with the conditions of their nature,” and Brazilian women could not legally play soccer again until 1979.12 For much of the nineteenth and twentieth centuries, middle- and upper-class women were bound by the myth of female frailty.
Author: Jaime Schultz
Publisher: Oxford University Press
Category: Sports & Recreation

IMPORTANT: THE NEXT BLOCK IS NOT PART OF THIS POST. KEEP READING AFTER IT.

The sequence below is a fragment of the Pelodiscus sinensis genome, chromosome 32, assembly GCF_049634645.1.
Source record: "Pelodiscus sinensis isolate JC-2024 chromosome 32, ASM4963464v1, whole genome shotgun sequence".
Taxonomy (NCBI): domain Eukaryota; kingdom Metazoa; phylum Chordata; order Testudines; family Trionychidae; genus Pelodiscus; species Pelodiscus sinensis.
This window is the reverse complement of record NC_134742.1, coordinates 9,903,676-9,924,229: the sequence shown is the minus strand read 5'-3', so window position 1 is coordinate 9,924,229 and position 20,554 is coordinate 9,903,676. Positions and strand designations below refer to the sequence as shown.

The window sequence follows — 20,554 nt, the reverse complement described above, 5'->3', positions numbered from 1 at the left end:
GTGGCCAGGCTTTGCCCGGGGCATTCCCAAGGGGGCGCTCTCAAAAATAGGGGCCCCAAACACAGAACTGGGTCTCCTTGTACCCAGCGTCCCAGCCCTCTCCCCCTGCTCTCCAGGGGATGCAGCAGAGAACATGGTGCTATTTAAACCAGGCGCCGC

Although girls and women account for approximately 40 percent of all athletes in the United States, they receive only 4 percent of the total sport media coverage. SportsCenter, ESPN's flagship program, dedicates less than 2 percent of its airtime to women. Local news networks devote less than 5 percent of their programming to women's sports. Excluding Sports Illustrated's annual "Swimsuit Issue," women appear on just 4.9 percent of the magazine's covers. Media is a powerful indication of the culture surrounding sport in the United States. Why are women underrepresented in sports media? Sports Illustrated journalist Andy Benoit infamously remarked that women's sports "are not worth watching." Although he later apologized, Benoit's comment points to more general lack of awareness. Consider, for example, the confusion surrounding Title IX, the U.S. Law that prohibits sex discrimination in any educational program that receives federal financial assistance. Is Title IX to blame when administrators drop men's athletic programs? Is it lack of interest or lack of opportunity that causes girls and women to participate in sport at lower rates than boys and men? In Women's Sports: What Everyone Needs to Know®, Jaime Schultz tackles these questions, along with many others, to upend the misunderstandings that plague women's sports. Using historical, contemporary, scholarly, and popular sources, Schultz traces the progress and pitfalls of women's involvement in sport. In the signature question-and-answer format of the What Everyone Needs to Know® series, this short and accessible book clarifies misconceptions that dog women's athletics and offers much needed context and history to illuminate the struggles and inequalities sportswomen continue to face. By exploring issues such as gender, sexuality, sex segregation, the Olympic and Paralympic Games, media coverage, and the sport-health connection, Schultz shows why women's sports are not just worth watching, but worth playing, supporting, and fighting for.